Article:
A New Model for Teams Adapting to Disruption

April 27, 2020

In our “Adapting to Disruption with a New Model for Innovation and Execution” Master Class, Tad Haas and Ivan Lloyd of edison365 discuss a revised model for innovation that combines an innovation office with a project management office. During the call, they explore: 

  • How to increase and accelerate innovation during difficult times

  • How to better govern benefits management, from business case to realization

  • How you can benefit from governance, oversight, and end-to-end management information

Tad Haas is the Chief Innovation Officer at edison365, a software company that leverages Microsoft Office 365 to crowdsource ideas from employees and the method to implement them. Ivan Lloyd is the Executive Vice President of edison365. Download a white paper on the innovation and porfolio management office, and learn about how that office can help you deliver innovation

An Unprecedented Rate of Change

Ivan Lloyd: … The world changes rapidly. I did a small…exercise in the UK, looking at our top 100 companies. In the last 10 years, there have been 100 changes in the top 100 — so, significant rates of change. These stats just emphasize that for the US perspective, as well. But I think what we’ll all be really aware of … is that if the rate of change when we put this slide together was x, the rate of change that we’re seeing today is probably 100x [due to coronavirus]. 

Never before have we been in a situation where the normal we were experiencing only a few weeks ago is just definitely not the normal today. What I keep talking to organizations about is it definitely won’t be the normal again when we move forward in a month, or two months, or whenever that is. So, as businesses and business leaders, we really need to understand the rate of change, business transformation, and how can we respond to make that more successful.

Driving vs. Actually Delivering Change

Ivan Lloyd: Typically, when I’ve spoken at innovation focused events, the main focus of the audience has been on that front-end around initiating and driving the change, not so much on delivering the change. 

Tad Haas: When we think about innovation, processes and strategy, and ideation at edison365, we think of things that are being driven at the strategy level — what are the key challenges of the enterprises? How do we adapt to new market opportunities? … We’re also working hard to engage our communities, and our employees now more than ever, in this remote world. … 

But there’s really a third element today as well, which most of you know as open innovation. … How do we go through and get our external stakeholders and our partners within our industries…into the process as well? … The problem with many folks today, though, is…we go through all of these [stages of] innovation. All of a sudden, we get to the project management side. And we have to…have a miracle…in our execution because we’re not delivering on the promise of the innovation or the transformation when it comes to actual delivery.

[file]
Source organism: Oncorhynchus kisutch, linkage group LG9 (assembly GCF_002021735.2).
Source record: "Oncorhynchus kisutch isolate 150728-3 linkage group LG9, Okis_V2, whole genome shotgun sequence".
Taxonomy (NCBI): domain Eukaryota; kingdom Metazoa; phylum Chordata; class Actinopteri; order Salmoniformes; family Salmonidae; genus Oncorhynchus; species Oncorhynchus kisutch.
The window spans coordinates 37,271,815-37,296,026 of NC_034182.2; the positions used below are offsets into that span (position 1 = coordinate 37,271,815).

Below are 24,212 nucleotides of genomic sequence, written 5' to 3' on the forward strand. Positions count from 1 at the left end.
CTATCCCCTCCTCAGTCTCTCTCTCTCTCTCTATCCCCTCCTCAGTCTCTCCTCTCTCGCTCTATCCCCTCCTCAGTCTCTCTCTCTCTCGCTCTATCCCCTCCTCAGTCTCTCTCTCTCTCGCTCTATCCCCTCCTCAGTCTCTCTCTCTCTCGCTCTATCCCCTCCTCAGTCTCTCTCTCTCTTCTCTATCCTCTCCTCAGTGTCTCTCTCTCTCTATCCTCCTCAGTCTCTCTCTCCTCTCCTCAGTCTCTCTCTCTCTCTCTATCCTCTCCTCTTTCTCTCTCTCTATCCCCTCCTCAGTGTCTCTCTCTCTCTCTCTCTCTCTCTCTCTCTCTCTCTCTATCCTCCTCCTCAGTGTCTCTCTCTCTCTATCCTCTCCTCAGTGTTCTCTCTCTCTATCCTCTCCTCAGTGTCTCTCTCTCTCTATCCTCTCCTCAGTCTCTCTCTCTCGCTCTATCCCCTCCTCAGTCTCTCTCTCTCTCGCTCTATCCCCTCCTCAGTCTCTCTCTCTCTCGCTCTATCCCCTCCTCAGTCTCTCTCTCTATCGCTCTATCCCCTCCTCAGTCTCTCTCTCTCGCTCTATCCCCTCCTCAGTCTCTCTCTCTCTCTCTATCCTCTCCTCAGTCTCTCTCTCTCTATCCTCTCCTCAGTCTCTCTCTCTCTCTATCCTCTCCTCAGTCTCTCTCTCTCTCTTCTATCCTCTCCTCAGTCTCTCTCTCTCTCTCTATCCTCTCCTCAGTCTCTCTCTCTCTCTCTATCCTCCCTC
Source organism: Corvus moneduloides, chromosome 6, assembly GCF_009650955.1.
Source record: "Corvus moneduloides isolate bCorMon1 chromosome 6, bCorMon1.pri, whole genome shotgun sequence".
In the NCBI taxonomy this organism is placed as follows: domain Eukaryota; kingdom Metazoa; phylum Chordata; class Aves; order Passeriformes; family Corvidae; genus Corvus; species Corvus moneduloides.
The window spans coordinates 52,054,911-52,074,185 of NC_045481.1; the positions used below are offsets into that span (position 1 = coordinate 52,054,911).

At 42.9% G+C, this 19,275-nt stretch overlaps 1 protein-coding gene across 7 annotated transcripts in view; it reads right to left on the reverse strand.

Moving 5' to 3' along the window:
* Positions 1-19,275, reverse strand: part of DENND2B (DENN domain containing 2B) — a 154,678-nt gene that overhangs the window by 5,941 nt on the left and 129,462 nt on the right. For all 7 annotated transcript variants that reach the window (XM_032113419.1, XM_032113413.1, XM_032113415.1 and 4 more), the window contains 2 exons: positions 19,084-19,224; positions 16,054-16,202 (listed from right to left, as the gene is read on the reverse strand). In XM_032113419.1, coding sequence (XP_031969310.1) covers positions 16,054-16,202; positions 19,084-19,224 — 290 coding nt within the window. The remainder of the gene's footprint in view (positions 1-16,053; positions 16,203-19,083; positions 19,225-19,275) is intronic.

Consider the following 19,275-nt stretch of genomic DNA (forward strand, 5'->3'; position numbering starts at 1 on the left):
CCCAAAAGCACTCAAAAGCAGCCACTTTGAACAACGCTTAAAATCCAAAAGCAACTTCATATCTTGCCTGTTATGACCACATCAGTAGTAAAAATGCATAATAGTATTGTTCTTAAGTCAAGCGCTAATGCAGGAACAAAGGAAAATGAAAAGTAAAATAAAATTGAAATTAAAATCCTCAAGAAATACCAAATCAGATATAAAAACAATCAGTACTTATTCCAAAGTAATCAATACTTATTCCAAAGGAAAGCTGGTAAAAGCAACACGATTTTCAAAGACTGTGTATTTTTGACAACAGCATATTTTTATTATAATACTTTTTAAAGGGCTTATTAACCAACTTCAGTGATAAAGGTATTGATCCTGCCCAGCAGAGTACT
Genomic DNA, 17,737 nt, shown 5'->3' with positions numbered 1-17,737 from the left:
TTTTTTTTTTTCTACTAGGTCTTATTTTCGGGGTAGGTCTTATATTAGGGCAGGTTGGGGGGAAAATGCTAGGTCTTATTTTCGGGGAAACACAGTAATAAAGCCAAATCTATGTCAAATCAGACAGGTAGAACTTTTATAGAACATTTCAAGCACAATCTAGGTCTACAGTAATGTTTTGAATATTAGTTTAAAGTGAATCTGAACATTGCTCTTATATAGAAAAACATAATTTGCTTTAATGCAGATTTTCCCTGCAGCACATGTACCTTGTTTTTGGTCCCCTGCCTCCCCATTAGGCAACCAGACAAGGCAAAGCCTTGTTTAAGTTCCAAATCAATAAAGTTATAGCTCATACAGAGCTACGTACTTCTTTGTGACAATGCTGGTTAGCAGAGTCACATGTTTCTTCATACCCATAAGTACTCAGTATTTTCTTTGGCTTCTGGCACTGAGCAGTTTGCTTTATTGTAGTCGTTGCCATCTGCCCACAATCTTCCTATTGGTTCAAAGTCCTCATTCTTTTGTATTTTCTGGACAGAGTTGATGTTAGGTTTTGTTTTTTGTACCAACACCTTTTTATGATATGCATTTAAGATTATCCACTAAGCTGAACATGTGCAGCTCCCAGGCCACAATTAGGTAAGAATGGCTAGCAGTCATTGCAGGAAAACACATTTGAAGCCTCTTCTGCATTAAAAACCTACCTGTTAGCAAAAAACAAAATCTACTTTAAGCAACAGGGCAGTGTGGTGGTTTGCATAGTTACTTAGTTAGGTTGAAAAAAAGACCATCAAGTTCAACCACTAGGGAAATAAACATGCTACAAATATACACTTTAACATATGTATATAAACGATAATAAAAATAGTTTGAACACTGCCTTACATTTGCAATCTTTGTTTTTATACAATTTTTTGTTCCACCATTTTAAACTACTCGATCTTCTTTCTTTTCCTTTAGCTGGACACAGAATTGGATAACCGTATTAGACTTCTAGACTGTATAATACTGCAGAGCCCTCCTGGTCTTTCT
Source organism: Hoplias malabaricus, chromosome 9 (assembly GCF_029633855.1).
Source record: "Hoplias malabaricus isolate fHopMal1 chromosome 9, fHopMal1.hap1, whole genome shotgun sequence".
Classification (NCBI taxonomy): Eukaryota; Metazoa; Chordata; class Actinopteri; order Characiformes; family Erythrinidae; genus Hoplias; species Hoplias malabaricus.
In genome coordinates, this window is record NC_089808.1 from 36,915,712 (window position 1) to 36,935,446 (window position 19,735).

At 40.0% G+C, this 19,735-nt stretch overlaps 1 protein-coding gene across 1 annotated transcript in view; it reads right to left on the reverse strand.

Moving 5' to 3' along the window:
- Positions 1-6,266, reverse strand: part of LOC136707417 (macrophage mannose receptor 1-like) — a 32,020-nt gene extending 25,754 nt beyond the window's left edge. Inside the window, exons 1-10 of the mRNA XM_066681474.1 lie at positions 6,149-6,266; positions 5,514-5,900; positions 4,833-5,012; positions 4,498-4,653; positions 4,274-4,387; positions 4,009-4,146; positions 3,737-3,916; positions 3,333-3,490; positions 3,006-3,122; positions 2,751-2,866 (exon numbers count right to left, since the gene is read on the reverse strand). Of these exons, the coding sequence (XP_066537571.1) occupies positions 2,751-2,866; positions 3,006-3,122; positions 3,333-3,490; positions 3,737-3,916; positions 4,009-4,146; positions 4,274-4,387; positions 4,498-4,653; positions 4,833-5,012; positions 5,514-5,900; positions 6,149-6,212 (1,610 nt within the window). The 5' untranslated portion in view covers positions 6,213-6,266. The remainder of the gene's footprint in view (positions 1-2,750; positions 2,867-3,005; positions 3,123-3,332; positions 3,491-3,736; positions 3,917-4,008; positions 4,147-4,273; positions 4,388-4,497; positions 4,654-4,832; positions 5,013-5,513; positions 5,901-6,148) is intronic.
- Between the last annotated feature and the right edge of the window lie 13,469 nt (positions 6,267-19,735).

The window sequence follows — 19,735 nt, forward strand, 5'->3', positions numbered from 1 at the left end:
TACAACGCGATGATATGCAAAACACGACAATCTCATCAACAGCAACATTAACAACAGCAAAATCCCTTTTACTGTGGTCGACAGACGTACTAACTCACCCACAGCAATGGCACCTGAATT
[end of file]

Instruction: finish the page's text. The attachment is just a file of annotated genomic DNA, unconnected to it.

Proving the Value of Innovation

Ivan Llyod: … Budget constraints [are] very common complaints, but typically they’re actually linked to the inability to prove [return on investment], value, and success. … If we can prove what gets delivered out of innovation [has] an ROI, then the budget will get released because people will see value in the delivery. … What’s been super disappointing for me is that [in] this current place we are in the world, I’ve seen significant numbers of organizations downsize…or furlough innovation teams. … Now’s the time you need to innovate more than ever before, and if we were in innovation and showing ROI, then I’m not so sure this would be happening so much.

Common Pitfalls of Project Management Offices

Tad Haas: PMOs don’t necessarily have the best reputation. … They end up failing in some of the key areas that innovation or others still fail in, which is communication [or] they think too rigidly in requirements. They’re not ready for a change in the objectives. … Sometimes there’s that whole “rest in peace” notion of the death of the PMO… So, PMOs are struggling just like innovation teams are struggling. … 

Ivan Lloyd: I’ve been working in project and portfolio management with businesses for 25 years, and none of these things really have changed in 25 years. … People recognize them as issues, recognize a desire to do these things better, but it’s very hard to change. It typically comes down to this side of the business, the PMO…being viewed as an overhead — people thinking it’s just an administrative function that is there to produce some numbers. It’s not there to drive value to move the strategy forward. So, it’s hard for those guys to really get taken seriously.

… It’s a very rare entity where the PMO…is actually at an executive level… Very typically, it will be within a function. … We see even in large scale businesses [that] a PMO sits in IT, even though it’s responsible for projects across the range of business. It’s not the right place for a PMO to sit. … Typically, we see this reactive process, as opposed to innovation [which] typically is very proactive. … The delivery piece typically is reactive to things and to requests rather than driving [innovation] forward.